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Shea nut

Vitellaria
Vitellaria paradoxa MS 6563.JPG
Shea Tree
Vitellaria paradoxa MS4195.JPG
Shea nuts
Scientific classification
Kingdom: Plantae
(unranked): Angiosperms
(unranked): Eudicots
(unranked): Asterids
Order: Ericales
Family: Sapotaceae
Genus: Vitellaria
C.F.Gaertn.
Species: V. paradoxa
Binomial name
Vitellaria paradoxa
C.F.Gaertn.
Synonyms

Butyrospermum paradoxa
Butyrospermum parkii


Butyrospermum paradoxa
Butyrospermum parkii

Vitellaria paradoxa (formerly Butyrospermum parkii), commonly known as shea tree, shi tree, /ˈʃ/ or /ˈʃ.ə/, or vitellaria, is a tree of the Sapotaceae family. It is the only species in genus Vitellaria, and is indigenous to Africa. The shea fruit consists of a thin, tart, nutritious pulp that surrounds a relatively large, oil-rich seed from which shea butter is extracted.

The shea tree is a traditional African food plant. It has been claimed to have potential to improve nutrition, boost food supply in the "annual hungry season", foster rural development, and support sustainable landcare.

The tree starts bearing its first fruit when it is 10 to 15 years old; full production is attained when the tree is about 20 to 30 years old. It then produces nuts for up to 200 years.

The fruits resemble large plums and take 4 to 6 months to ripen. The average yield is 15 to 20 kilograms of fresh fruit per tree, with optimum yields up to 45 kilograms. Each kilogram of fruit gives approximately 400 grams of dry seeds.

Shea butter is composed of five principal fatty acids: palmitic, stearic, oleic, linoleic, and arachidic (see Table below). About 85 to 90% of the fatty acid composition is stearic and oleic acids. The relative proportion of these two fatty acids affects shea butter consistency. The stearic acid gives it a solid consistency, while the oleic acid influences how soft or hard the shea butter is, depending on ambient temperature.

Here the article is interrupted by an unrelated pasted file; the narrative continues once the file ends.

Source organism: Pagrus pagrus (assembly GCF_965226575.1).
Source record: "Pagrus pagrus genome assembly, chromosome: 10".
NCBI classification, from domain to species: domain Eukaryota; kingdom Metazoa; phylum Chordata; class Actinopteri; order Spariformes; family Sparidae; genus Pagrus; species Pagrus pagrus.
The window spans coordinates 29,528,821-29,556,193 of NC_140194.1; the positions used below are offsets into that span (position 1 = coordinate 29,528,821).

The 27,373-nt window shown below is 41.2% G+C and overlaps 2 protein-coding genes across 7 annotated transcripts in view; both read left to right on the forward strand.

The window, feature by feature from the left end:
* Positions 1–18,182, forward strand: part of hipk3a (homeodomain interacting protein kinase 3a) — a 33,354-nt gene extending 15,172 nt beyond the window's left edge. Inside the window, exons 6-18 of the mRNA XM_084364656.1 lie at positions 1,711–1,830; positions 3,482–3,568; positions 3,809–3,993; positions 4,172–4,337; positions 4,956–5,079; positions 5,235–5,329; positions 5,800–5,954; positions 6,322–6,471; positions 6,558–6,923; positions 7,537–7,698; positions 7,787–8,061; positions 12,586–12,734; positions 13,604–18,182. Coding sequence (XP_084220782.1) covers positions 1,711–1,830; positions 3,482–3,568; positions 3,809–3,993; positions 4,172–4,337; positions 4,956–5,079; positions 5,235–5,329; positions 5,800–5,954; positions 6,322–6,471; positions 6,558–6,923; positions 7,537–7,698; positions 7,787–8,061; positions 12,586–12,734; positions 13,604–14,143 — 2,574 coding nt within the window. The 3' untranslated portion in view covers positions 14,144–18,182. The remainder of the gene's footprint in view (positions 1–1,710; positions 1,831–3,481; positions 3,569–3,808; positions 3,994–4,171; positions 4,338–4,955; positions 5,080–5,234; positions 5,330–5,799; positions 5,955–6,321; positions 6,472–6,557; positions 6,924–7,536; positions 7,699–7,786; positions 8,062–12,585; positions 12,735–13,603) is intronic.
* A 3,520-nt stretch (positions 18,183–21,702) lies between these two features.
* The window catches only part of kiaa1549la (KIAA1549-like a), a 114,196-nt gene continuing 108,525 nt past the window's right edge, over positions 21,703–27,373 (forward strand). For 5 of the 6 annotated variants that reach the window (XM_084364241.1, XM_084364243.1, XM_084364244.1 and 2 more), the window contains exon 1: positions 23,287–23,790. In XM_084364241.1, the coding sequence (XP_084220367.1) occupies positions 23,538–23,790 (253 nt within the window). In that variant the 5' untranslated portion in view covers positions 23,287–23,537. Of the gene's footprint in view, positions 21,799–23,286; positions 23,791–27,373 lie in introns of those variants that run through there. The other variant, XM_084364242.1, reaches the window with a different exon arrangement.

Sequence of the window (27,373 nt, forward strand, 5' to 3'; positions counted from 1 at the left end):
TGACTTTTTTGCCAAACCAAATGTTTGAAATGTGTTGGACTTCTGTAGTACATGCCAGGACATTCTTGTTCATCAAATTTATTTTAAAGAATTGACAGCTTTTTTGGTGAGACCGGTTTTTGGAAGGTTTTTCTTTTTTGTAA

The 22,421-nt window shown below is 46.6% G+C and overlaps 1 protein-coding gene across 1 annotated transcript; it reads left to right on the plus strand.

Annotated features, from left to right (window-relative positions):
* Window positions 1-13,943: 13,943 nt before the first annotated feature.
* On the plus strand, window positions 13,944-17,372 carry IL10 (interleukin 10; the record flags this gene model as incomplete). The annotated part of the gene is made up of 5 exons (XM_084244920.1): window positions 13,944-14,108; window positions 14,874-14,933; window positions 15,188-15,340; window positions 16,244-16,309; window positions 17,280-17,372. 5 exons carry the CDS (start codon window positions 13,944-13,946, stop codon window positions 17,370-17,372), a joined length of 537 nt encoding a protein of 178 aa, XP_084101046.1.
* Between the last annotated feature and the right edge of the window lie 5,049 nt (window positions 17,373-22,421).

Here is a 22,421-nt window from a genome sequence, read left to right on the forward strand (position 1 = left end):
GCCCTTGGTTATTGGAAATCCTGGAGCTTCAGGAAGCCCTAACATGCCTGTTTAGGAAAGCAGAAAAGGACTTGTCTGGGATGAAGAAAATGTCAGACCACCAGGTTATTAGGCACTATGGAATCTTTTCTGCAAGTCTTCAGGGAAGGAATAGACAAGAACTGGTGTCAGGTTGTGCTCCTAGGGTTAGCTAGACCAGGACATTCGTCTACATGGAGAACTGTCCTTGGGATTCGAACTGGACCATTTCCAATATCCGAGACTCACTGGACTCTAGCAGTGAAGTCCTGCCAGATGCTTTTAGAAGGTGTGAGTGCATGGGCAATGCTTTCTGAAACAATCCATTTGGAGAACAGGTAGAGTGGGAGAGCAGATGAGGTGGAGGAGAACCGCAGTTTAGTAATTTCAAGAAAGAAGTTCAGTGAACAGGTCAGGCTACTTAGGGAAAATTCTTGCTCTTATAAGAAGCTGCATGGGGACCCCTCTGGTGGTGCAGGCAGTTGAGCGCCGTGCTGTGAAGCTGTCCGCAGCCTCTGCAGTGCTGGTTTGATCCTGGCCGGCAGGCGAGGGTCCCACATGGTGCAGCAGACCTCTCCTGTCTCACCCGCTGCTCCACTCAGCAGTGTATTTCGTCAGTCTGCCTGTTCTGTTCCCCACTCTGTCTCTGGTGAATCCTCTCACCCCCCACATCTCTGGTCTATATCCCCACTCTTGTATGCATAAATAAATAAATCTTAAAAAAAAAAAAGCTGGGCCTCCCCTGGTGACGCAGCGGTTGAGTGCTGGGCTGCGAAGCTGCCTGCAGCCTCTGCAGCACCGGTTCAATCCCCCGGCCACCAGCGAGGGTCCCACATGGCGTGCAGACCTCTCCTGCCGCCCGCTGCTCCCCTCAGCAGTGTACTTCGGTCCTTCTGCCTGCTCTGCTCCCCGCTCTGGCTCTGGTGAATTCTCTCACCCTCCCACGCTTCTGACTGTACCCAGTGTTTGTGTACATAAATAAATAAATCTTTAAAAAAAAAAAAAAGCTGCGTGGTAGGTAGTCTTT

The proportions of stearic and oleic acids in the shea kernels and butter differ across the distribution range of the species. Ugandan shea butter has consistently high oleic acid content, and is liquid at warm ambient temperatures. It fractionizes into liquid and solid phases, and is the source of liquid shea oil. The fatty acid proportion of West African shea butter is much more variable than Ugandan shea butter, with an oleic content of 37 to 55%. Variability can be high even locally, and a tree that produces hard butter can grow with one that produces soft butter. Nuts are gathered from a wide area for local production, so shea butter consistency is determined by the average fatty acid profile of the population. Within West Africa, shea butter from the Mossi Plateau region of Burkina Faso has a higher average stearic acid content, and so is usually harder than shea butter from other West African regions.


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Wikipedia

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